I am not suggesting that such cases are typical, but it is desperately important that we make it clear to the courts that most children who are adopted from care are adopted because their birth circumstances were unsatisfactory. An adoption may be compromised by insisting on the release of information on the new, often brave, adoptive parents who take on the children whom, as the hon. Lady said, many are unwilling to adopt. The least that we owe such adoptive parents is a guarantee of secrecy.

To move from the anecdotal to the statistical, to the best of my knowledge, the country that has gone furthest down this route is Australia, where almost all adoptions are open and it is easy for birth parents to get information on the adopters. I frequently refer to Australia because it has developed many exciting ideas in the social field, but the one area in which it has severely failed is adoption. Adoption rates in Australia are low: only 500 children in the entire country were adopted last year.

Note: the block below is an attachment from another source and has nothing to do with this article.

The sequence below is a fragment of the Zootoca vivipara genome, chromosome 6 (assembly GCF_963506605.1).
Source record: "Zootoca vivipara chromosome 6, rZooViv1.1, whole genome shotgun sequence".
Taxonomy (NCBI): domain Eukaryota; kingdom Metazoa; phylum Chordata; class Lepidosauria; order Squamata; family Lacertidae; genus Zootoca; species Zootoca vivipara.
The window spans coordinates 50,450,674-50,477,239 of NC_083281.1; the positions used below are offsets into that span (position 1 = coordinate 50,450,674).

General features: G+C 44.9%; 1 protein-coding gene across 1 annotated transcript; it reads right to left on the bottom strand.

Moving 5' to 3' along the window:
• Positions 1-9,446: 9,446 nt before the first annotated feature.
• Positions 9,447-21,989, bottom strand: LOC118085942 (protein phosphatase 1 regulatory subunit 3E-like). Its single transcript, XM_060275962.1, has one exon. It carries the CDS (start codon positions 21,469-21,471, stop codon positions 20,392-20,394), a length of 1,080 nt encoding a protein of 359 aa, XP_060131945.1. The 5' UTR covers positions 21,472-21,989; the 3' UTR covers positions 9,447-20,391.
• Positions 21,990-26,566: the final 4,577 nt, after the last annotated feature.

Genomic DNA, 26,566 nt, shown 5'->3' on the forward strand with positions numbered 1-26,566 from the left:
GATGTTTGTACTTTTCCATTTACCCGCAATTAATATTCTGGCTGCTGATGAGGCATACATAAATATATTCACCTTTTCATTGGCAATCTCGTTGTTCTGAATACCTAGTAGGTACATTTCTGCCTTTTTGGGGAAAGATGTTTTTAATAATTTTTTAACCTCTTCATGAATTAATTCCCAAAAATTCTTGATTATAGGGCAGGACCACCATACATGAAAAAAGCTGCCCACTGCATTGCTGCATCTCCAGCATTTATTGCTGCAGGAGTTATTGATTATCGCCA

We must discourage the courts from making provisions more open. We should protect the new adoptive family by preventing the birth family from finding out their addresses and details.

Mrs. Humble: The hon. Gentleman and I raised that issue when we last debated this subject. Most so-called open adoption in this country does not involve direct contact between the adoptive and natural parents. It involves postbox communication: the natural parents send a card or gift at Christmas or birthdays, and the social work department transmits it to the adoptive parents. The adoptive parents and the children they have adopted often benefit from that procedure. When we talk about open adoption, we must be clear that it does not usually involve face-to-face contact.